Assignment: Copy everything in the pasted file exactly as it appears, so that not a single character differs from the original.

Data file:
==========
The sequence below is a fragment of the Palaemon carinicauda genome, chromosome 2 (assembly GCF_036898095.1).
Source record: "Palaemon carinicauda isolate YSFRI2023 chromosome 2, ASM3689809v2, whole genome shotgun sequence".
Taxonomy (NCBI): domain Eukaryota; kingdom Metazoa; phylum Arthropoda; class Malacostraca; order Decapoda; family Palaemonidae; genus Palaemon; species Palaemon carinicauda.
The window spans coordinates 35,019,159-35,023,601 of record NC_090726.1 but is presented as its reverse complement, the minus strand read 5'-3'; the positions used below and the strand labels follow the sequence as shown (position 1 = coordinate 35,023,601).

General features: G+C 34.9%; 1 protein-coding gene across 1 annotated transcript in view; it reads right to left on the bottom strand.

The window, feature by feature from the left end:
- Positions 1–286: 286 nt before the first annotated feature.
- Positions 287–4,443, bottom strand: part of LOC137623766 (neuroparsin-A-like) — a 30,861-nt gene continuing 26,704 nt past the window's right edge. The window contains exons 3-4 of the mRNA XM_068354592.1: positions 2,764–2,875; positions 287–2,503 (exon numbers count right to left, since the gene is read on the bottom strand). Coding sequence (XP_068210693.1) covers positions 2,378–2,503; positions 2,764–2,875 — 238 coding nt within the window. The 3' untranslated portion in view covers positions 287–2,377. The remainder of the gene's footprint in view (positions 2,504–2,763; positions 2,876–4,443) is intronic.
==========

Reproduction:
The sequence below is a fragment of the Palaemon carinicauda genome, chromosome 2 (assembly GCF_036898095.1).
Source record: "Palaemon carinicauda isolate YSFRI2023 chromosome 2, ASM3689809v2, whole genome shotgun sequence".
Taxonomy (NCBI): domain Eukaryota; kingdom Metazoa; phylum Arthropoda; class Malacostraca; order Decapoda; family Palaemonidae; genus Palaemon; species Palaemon carinicauda.
The window spans coordinates 35,019,159-35,023,601 of record NC_090726.1 but is presented as its reverse complement, the minus strand read 5'-3'; the positions used below and the strand labels follow the sequence as shown (position 1 = coordinate 35,023,601).

General features: G+C 34.9%; 1 protein-coding gene across 1 annotated transcript in view; it reads right to left on the bottom strand.

The window, feature by feature from the left end:
- Positions 1–286: 286 nt before the first annotated feature.
- Positions 287–4,443, bottom strand: part of LOC137623766 (neuroparsin-A-like) — a 30,861-nt gene continuing 26,704 nt past the window's right edge. The window contains exons 3-4 of the mRNA XM_068354592.1: positions 2,764–2,875; positions 287–2,503 (exon numbers count right to left, since the gene is read on the bottom strand). Coding sequence (XP_068210693.1) covers positions 2,378–2,503; positions 2,764–2,875 — 238 coding nt within the window. The 3' untranslated portion in view covers positions 287–2,377. The remainder of the gene's footprint in view (positions 2,504–2,763; positions 2,876–4,443) is intronic.